Haunted Mansion Review

Haunted Mansion
Single mother Gabbie (Rosario Dawson) buys a Louisiana mansion — and discovers that it’s direly haunted. She enlists paranormal tour guide Ben Matthias (LaKeith Stanfield) to help her rid the place of spooks.

by Kim Newman |
Updated on

In 2003, Disney proved they could make a hit movie based on one of their theme-park rides with the first Pirates Of The Caribbean. They followed up with an Eddie Murphy vehicle (remember them?) based on another Disneyland attraction, The Haunted Mansion. That scared up reasonable business but didn’t become a major film franchise.

Twenty years on, ignoring the warning bells sounded by big-ticket items like Tomorrowland and Jungle Cruise, Disney greenlit this Haunted Mansion, which is neither a sequel nor a remake but throws together the same set of ingredients. Talented cast, CGI phantasms all over the show, open-mouthed comedy, Easter eggs for theme-park obsessives, needlessly complicated supernatural mystery, and an air of being in too much of a hurry to deliver on a promise of shivers.

Haunted Mansion

Haunted Mansion is the sort of watchable product which fills out streaming services – though in that category it’s less fresh than Christopher Landon’s recent Netflix offering We Have A Ghost, and on Disney+ rubs shoulders with deep backlist titles like Blackbeard’s Ghost or The Gnome-Mobile. Director Justin Simien made the smart indie satire Dear White People and followed up with a pointed hip-hop fable about vampire hair extensions called Bad Hair. He’s a canny choice to step up to mainstream studio directing, but it’s a shame he doesn’t get chewier material to work with. Katie Dippold (of The Heat and the 2016 Ghostbusters reboot) assembles a script as if deluged with notes about the plot beats which had to be included and the trick effects from the Disneyland original which couldn’t be left out.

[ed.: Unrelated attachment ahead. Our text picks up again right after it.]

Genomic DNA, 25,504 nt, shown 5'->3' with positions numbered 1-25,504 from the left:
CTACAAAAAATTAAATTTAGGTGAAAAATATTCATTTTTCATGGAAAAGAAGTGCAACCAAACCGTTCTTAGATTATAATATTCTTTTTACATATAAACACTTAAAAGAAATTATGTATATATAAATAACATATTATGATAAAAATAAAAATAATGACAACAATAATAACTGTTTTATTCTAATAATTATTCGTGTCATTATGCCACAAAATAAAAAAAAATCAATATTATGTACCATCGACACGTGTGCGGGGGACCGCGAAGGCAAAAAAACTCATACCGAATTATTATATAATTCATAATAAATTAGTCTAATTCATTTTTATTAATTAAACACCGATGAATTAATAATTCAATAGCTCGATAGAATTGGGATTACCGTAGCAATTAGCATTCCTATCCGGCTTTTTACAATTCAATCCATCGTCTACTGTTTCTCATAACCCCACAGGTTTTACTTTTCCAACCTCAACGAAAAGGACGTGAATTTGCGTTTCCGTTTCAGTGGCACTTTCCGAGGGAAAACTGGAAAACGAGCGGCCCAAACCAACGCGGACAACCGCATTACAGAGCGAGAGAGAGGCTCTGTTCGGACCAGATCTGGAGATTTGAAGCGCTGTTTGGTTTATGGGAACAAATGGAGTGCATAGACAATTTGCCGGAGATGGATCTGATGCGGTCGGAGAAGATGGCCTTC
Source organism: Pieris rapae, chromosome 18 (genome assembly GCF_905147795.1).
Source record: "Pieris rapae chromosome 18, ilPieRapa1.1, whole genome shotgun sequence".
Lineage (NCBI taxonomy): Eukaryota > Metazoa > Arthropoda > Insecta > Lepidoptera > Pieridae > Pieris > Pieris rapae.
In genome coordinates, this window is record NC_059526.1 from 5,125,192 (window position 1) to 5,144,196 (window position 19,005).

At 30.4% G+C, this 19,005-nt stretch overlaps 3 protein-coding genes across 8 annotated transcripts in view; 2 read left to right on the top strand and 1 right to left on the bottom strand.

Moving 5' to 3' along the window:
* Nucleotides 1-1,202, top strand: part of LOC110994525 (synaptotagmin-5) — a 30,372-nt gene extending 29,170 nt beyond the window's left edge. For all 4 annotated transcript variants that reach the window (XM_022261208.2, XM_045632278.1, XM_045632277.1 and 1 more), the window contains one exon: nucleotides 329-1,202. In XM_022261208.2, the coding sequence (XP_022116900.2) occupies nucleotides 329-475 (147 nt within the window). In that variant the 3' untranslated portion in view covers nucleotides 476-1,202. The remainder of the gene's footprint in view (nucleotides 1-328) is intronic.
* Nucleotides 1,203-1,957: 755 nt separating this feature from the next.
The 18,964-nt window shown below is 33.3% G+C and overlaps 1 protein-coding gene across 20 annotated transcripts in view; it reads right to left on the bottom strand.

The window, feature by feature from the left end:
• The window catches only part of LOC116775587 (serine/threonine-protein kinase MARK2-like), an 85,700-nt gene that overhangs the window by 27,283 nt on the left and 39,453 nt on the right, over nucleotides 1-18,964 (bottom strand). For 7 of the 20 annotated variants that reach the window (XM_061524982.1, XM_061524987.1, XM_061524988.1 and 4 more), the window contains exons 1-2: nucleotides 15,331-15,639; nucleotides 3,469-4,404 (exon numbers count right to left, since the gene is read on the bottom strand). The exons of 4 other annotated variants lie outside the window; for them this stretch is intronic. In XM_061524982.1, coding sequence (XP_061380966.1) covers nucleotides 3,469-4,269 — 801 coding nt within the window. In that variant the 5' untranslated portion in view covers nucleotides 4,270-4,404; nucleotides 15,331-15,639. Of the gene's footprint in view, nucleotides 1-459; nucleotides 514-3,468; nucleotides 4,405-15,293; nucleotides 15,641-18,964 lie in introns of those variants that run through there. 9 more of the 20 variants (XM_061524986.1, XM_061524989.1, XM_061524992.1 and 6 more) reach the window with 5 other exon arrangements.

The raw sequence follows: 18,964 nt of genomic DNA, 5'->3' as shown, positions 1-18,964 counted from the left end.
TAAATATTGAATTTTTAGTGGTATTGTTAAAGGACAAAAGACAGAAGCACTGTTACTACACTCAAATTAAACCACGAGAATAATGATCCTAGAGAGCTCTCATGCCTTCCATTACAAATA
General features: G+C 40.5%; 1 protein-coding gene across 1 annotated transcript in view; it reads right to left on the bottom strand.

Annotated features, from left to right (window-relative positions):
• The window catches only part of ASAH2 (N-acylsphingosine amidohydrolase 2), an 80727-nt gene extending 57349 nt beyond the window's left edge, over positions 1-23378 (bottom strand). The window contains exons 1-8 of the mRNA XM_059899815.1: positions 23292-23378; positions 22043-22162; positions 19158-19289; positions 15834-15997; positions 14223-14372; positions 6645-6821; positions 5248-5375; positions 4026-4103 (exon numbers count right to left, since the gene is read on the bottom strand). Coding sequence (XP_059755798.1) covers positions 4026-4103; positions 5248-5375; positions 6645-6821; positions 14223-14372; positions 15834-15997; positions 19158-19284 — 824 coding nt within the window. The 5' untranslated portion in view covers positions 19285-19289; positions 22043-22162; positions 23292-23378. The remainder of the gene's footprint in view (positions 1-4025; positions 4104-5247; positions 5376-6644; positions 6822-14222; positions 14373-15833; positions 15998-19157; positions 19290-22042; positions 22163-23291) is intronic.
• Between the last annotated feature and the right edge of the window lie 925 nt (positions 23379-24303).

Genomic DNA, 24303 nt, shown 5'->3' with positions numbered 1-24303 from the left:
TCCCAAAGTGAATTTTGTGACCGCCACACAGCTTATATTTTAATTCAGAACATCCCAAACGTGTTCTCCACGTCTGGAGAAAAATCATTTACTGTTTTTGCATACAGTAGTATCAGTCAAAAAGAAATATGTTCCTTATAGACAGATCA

Rosario Dawson inherits the Eddie Murphy role but is sorely underused in a regulation Mom part.

Well-acted but rote talks about grief and ‘moving on’ are layered between scenes of Danny DeVito prowling haunted corridors in his underwear or Tiffany Haddish screaming as a haunted chair tips her into mud. LaKeith Stanfield plays a troubled hero with a low-key, likeable intensity, which is admirable — but less on point than Owen Wilson’s usual spacey act (he’s a failed exorcist) and Haddish’s spieling as an overconfident medium.

As the owner of the haunted mansion, Rosario Dawson inherits the Eddie Murphy role but is sorely underused in a regulation Mom part. As Madame Leota, Jamie Lee Curtis earns bonus points for one astonishing silent-movie-star outfit but is mostly stuck in a crystal ball as a disembodied head – and fails to match Jennifer Tilly’s reading of the role (the most memorable thing in the 2003 film). Jared Leto’s Morbius cheekbones get a CGI workover so he can play a head in a hatbox big bad. The funhouse illusion of corridors becoming impossible geometries is spun out via CGI, which doesn’t dispel a feeling that we’ve been here before and aren’t as spooked this time round.

Resembling a kids’-birthday-party remake of 1973's The Legend Of Hell House, this suffers from being not that funny or spooky. Its saving grace is a cast you’re happy to spend time with.
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